The legal framework of consumer credit bureaus and credit scoring in the European Union: pitfalls and challenges - overindebtedness, responsible lending, market integration, and fundamental rights.

Author:Ferretti, Federico
Position:Symposium: Credit Reporting and Credit Scoring

    The integration of European Union (EU) credit markets is crucial for the efficient functioning of the EU financial system, for the EU economy as a whole, and for the full achievement of the four freedoms guaranteed by the EU's internal market. (1) Neither the consumer nor the mortgage-credit markets are an exception to this need for integration, and EU policymakers are paying increased attention to them. Concurrently, the market for loans available to consumers--both consumer loans and mortgage-credit loans--has grown rapidly in the last decade across the EU and is becoming increasingly sophisticated. However, the development of retail and mortgage-credit markets has increasingly left European consumers in debt. This growth of consumer indebtedness is becoming a concern for national and EU policymakers alike.

    The ongoing, global credit and financial crisis has raised important issues regarding: the protection of consumers in financial markets; the scope, amount, and effectiveness of regulation in financial markets; and the need for additional safeguards to stem the social problems that the crisis has exacerbated. consumers are still bearing the costs of the financial-market failures, as evidenced by policy documents revealing the severe consequences not only for individual homeowners losing their homes in foreclosure procedures, but also for society as a whole, considering "their impact on financial and social stability." (2) Moreover, a large number of member states have imposed austerity measures as a core strategy to overcome the current debt crisis. Nonperforming personal and mortgage loans are expected to remain at high levels or even increase, indicating that overindebtedness is likely to persist or intensify. Therefore, the promotion of responsible lending and borrowing policies to limit the overindebtedness of European consumers is high on the EU agenda, alongside the advancement of measures for the cross-border provision of credit and the abolition of obstacles to the free movement of goods, persons, services, and capital in order to achieve further integration. (3) Likewise, European policymakers closely scrutinize the relationship between borrowers and financial institutions.

    Responsible lending and borrowing is a recent policy in the EU. Documents reveal that the EU's policy makes reference to the delivery of responsible and reliable markets--as well as to the restoration of consumer confidence--where credit products are appropriate for consumers' needs and are tailored to their ability to repay debts. (4) The policy envisages a framework that could "ensure that all lenders and intermediaries act in a fair, honest and professional manner, before, during and after the lending transaction." (5) Similarly, it is expected that in order to obtain credit, "consumers should provide relevant, complete and accurate information on their financial conditions." (6) They are also "encouraged to make informed and sustainable borrowing decisions." (7) The European Commission recently consulted all stakeholders on responsible lending and borrowing in the EU to find measures to adequately assess--by all appropriate means--borrowers' creditworthiness before granting them a loan, in order to tackle overindebtedness. (8) The consultation covered, among other things: the advertising and marketing of credit products; the information provided to borrowers prior to granting any loans; ways to assess product suitability and borrower creditworthiness; advice standards; responsible borrowing; and issues relating to the framework for credit intermediaries. (9)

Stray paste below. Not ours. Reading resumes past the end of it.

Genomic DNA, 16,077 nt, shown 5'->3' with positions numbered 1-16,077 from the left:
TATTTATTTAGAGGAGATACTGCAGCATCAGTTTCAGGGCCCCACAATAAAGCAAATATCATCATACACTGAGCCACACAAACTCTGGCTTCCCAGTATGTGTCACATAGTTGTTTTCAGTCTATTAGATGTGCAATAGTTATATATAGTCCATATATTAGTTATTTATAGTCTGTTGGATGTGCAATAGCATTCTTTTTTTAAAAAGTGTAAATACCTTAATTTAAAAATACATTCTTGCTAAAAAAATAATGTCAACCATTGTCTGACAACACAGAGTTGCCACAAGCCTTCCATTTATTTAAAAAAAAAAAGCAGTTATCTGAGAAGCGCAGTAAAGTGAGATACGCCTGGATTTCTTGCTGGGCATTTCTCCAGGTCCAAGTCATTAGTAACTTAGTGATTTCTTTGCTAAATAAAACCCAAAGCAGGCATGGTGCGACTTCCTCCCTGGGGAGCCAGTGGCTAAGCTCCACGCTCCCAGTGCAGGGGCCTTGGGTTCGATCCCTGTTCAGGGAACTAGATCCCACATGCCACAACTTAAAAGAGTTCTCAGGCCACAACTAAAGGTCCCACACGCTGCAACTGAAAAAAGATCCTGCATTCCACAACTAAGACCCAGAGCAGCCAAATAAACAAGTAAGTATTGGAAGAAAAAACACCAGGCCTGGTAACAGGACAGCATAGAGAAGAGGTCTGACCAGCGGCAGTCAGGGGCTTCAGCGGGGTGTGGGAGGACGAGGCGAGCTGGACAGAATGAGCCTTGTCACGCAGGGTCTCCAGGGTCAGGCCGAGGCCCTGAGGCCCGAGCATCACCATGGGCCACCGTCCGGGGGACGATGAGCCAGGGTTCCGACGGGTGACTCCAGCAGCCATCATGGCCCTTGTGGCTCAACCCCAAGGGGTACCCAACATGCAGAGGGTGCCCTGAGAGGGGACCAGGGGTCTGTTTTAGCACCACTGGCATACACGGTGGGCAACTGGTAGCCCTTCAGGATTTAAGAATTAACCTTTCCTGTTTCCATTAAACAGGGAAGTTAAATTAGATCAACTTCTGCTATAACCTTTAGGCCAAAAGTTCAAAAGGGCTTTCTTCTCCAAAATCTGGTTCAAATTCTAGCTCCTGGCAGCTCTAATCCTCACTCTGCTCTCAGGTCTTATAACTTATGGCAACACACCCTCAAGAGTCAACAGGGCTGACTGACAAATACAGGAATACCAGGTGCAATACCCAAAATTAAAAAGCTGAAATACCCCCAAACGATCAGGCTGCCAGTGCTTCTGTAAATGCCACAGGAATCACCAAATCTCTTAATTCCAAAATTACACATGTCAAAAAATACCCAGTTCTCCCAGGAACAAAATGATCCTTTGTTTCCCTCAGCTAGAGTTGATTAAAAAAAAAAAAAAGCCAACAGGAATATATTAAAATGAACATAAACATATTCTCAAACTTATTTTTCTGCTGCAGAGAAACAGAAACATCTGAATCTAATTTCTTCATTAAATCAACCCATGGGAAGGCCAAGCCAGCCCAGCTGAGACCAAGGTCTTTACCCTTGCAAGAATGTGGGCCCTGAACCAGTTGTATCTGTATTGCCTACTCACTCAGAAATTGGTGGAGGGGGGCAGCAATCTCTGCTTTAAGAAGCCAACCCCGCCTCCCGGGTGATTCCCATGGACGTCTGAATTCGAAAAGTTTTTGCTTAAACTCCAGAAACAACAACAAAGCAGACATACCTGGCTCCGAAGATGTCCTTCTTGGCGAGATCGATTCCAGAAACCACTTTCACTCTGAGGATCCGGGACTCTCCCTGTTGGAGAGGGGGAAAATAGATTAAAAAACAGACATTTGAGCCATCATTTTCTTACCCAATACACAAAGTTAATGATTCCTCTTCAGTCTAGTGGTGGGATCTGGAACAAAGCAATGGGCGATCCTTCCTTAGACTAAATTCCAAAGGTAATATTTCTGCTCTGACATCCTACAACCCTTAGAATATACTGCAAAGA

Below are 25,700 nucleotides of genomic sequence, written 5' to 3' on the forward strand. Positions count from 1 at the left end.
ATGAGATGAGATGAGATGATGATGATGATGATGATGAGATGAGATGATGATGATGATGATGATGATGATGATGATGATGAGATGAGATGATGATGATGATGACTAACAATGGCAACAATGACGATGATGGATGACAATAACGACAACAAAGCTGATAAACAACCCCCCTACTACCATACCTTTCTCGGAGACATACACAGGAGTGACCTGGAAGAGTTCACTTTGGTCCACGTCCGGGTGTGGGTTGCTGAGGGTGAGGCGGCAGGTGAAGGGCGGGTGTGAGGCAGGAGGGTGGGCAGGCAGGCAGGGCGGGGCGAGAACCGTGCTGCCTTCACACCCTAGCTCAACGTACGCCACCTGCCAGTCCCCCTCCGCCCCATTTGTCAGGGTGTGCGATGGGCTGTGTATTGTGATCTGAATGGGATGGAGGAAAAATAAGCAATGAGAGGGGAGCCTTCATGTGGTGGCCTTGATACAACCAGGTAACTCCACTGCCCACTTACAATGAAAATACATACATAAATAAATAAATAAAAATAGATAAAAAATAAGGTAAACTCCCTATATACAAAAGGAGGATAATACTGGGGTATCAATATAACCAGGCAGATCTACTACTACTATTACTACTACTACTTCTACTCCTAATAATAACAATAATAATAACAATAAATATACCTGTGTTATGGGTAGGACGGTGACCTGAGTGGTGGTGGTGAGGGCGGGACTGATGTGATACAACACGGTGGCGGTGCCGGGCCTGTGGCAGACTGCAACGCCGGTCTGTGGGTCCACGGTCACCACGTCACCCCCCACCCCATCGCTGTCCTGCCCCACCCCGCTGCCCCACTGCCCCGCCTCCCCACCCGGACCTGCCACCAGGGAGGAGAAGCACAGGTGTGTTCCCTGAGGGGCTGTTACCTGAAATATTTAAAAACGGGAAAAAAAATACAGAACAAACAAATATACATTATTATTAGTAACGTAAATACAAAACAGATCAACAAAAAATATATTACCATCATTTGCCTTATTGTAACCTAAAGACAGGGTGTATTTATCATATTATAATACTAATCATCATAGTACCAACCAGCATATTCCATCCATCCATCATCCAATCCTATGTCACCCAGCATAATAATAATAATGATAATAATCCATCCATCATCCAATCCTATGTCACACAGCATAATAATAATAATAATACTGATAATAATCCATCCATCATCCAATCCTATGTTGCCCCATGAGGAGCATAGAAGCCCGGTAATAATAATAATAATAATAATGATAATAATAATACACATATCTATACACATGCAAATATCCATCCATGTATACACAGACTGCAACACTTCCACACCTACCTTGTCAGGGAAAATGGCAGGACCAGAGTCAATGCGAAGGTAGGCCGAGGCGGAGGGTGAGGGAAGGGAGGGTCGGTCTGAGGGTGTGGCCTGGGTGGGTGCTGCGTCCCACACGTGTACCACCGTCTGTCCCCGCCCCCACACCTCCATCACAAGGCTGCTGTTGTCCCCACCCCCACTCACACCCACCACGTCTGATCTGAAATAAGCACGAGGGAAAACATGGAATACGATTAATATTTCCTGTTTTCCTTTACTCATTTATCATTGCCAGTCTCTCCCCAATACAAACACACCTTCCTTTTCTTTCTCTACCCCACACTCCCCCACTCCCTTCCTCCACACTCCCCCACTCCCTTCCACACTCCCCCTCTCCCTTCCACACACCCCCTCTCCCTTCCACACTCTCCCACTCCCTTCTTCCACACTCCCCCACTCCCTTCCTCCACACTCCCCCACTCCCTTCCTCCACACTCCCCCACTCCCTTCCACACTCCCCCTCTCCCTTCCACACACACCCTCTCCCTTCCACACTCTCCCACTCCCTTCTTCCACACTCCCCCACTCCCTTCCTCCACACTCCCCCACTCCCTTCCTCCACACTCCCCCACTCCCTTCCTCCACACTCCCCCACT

At present, consumer-credit data sharing and database consultation at the national level are the available market solutions before granting loans to individuals. At the same time--considering the integration of retail credit markets and the harmonization of the rules governing them--the EU requires full compliance with its existing legal framework, especially its data-protection rules. (10) Against that background, this Article aims to present the legal framework of EU consumer-credit information and scoring systems under a single retail credit market while attempting to identify pitfalls and challenges ahead.

    So far, the EU presents a fragmented picture; credit bureaus operate nationally with isolated and limited cross-border initiatives. Credit bureaus are present in most EU member states, but institutional structures vary depending on their policy objectives and the functions they perform in each economy and society. Examples of these policy objectives are: the stability of the member states' financial systems; the fight against consumer overindebtedness; and risk-management in the interest of the profitability of the retail-credit industry. In the EU, there are both public and private credit bureaus, distinguished by the role of credit-information providers. While the former are institutionally designed to address the stability of the financial system and to monitor the indebtedness of consumer households, the latter offer risk-management tools to the market to enhance economic efficiency and the profitability of credit providers. This holds true regardless of whether the credit bureaus are banks lending money from third-party depositors, or any other entity doing business through the provision of credit in return for a profit. (11)